thu 18/08/2022

Visual Arts Features

theartsdesk in Kiev: The International Biennale for Contemporary Art

Fisun Güner

Giving his press conference speech at the opening of Kiev’s first international art biennale, David Elliott, the seasoned British curator charged with its organisation, looked exhausted, though far from triumphant and more than a little irate. “It’s not the way I usually handle things,” he said. He had opened his speech with an apology – some of the exhibits were still not ready.

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Intimate Exposure: Marilyn Monroe 50 Years On

Sarah Kent

It’s 50 years since Marilyn Monroe died alone on the night of August 4, 1962, from swallowing too many sleeping pills. The sad story soon became the stuff of legend. When they found her, she was still slumped over the telephone receiver; she had been ringing around, desperately trying to get help. Rumours soon spread about her relationship with Senator Robert Kennedy and possible access to state secrets, which gave rise to far-fetched conspiracy theories implicating the CIA in her death.

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Bruce Lacey: Art's Great Adventurer

Kieron Tyler

“Bruce Lacey has had this unbelievable career,” says the Turner prizewinning artist Jeremy Deller. “His is an alternative version of British art history - people didn't seem to know that Bruce has intersected with British history. I felt he deserves to be looked at again." Deller has put his energies into a documentary, exhibition and film season, all celebrating this influential, but largely unsung and unique British artist.

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theartsdesk at Land's End: The Penzance Convention

Mark Hudson

Standing in Tate St Ives with the sun gleaming on the Atlantic, you wonder who they are, all these chilled, nonchalantly now people. Through the great curved window, the sun is setting over the barren headland of the Land’s End peninsular, the landscape that inspired Barbara Hepworth, Ben Nicholson et al.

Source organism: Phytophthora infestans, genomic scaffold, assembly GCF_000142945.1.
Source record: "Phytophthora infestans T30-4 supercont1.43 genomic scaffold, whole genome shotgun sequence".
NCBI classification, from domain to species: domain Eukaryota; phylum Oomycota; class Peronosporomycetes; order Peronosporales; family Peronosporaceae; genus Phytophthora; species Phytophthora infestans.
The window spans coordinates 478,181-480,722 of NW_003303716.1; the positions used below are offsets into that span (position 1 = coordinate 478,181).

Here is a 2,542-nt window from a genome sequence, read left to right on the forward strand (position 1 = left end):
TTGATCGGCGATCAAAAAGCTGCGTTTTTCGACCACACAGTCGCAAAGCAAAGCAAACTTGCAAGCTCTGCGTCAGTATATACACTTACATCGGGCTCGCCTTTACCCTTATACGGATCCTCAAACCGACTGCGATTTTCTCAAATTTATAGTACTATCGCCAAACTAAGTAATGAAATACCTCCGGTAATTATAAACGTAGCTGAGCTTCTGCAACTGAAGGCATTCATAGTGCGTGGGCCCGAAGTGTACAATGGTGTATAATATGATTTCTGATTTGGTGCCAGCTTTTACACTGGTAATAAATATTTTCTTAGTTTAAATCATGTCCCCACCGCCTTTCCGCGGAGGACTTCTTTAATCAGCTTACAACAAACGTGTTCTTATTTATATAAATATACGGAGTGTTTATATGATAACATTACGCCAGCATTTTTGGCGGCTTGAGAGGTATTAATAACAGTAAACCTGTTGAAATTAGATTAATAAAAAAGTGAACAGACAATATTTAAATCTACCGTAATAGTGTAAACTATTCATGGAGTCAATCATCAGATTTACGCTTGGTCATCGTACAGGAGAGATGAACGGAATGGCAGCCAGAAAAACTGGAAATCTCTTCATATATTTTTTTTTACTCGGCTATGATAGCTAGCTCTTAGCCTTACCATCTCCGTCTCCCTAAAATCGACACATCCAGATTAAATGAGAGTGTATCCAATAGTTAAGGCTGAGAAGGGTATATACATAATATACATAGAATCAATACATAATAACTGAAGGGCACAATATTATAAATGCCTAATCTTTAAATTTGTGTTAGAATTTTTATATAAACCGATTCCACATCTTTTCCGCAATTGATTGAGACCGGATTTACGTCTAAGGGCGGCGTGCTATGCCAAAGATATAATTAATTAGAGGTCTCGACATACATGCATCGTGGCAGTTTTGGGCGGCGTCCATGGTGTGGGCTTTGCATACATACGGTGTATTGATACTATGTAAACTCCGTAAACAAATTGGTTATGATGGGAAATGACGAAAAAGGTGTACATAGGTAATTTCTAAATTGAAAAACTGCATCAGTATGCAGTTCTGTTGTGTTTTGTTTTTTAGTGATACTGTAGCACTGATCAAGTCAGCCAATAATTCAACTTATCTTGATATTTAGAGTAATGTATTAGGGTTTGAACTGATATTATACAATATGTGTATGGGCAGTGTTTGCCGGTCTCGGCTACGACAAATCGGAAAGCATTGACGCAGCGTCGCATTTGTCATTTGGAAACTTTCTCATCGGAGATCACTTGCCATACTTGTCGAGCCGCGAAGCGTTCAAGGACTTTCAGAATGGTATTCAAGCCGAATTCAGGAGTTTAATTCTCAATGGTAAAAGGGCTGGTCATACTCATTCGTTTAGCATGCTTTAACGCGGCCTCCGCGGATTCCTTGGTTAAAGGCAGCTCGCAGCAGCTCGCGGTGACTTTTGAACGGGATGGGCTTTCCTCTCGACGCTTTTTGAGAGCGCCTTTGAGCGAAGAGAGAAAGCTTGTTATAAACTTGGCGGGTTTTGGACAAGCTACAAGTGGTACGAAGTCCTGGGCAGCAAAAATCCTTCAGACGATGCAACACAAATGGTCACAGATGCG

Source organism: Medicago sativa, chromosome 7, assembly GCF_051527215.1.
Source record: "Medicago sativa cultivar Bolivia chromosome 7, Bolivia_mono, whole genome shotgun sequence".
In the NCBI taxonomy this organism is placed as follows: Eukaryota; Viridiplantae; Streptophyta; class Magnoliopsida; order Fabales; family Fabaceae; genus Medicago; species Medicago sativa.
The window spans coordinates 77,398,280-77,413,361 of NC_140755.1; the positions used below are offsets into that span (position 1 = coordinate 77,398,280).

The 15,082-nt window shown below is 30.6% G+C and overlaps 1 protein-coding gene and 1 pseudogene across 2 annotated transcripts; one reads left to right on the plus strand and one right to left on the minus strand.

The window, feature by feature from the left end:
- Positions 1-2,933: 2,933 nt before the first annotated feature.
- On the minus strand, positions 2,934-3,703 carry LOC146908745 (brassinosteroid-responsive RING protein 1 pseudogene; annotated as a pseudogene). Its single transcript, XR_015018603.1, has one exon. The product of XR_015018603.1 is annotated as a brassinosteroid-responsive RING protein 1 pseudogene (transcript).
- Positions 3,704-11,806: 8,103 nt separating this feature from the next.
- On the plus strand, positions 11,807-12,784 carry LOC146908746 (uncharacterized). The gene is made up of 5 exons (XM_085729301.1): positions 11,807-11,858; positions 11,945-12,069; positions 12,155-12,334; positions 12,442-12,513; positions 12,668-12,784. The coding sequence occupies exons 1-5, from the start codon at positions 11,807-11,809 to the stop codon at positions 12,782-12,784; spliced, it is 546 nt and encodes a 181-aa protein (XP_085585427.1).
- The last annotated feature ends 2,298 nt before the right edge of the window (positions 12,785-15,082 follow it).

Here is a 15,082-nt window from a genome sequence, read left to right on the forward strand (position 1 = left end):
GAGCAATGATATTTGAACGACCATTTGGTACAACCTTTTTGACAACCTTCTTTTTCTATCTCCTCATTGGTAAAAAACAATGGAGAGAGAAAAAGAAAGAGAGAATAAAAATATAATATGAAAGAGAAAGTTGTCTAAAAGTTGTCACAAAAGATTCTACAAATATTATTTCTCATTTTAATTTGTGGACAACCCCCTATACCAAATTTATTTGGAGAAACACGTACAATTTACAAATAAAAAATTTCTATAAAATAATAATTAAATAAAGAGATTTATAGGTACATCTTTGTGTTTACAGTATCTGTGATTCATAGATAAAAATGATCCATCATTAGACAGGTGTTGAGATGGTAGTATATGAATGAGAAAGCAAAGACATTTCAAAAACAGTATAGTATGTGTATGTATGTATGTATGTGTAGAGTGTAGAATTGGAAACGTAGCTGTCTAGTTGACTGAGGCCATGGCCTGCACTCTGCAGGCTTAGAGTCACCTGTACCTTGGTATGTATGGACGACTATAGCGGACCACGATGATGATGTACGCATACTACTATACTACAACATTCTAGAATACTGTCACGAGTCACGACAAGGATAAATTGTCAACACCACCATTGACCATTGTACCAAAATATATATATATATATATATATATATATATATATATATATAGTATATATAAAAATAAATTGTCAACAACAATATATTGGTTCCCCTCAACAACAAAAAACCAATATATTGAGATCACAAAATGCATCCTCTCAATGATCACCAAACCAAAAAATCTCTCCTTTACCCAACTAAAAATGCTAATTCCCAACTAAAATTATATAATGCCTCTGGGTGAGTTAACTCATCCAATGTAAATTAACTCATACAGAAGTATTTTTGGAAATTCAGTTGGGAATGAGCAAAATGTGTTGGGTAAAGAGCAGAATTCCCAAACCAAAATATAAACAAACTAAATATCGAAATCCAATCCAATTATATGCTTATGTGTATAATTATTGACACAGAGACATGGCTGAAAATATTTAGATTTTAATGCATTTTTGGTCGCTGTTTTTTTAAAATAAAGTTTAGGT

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Extract: What's That Thing?

Igor Toronyi-Lalic

In the former mining town of St Helens, a £2 million 66-foot baby’s head bulges out of the ground. On the approach to the new town of Cumbernauld, a 33-foot busty silver mermaid gestures at passers-by like a Vegas barmaid. Half a million pounds’ worth of hand-crocheted lions (pictured below left) will soon grace the streets of Nottingham. Another half a million will go into felling a stretch of Highland forest for a football pitch installation.

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theartsdesk in Leeds: OverWorlds & UnderWorlds

graham Rickson

It’s cold, grey and damp. Welcome to Leeds. The city centre has grown more homogenous, less distinctive since I arrived here in the 1980s, but there are still delights to be found.

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Collect 2012

theartsdesk

Collect is the international art fair for exquisitely crafted contemporary objects. Launched in 2004 by the Crafts Council, the fair represents galleries from around the world and showcases the best ceramic, glass, jewellery, textiles, wood, furniture and fine metalwork by new and established artists.

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Turner Prize 2012 shortlist

Fisun Güner

Where’s Marcus Coates? The gangly shaman-artist was last seen communing with the dark spirit of the soon-to-be demolished Heygate Estate in the Elephant and Castle, but, hell, he’s nowhere on the Turner Prize 2012 shortlist.

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theartsdesk in Liverpool: The Sea Odyssey

Glyn Môn Hughes

There is something surreal about emerging from an underground station in Liverpool and being confronted by an enormous giant lumbering its way up the street. Even coming up the escalator it is possible to hear the band accompanying this gigantic being merging with the roar of delight from the crowd. And crowds there have been. Over the three days of the Sea Odyssey it is estimated that 600,000 people have seen the latest street theatre creation from Nantes-based Royal De Luxe.

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Damien Hirst: Genius or Con Artist?

Sarah Kent

As Damien Hirst’s Tate retrospective looms large on the horizon, the million-dollar question is whether the work has withstood the test of time. Will exciting and provocative sculptures like the pickled shark, which became an icon of Brit Art the minute it swam into view at the Saatchi Gallery in 1992, still send shivers down the spine, or has it become too familiar to arouse anything more than a yawn of recognition?

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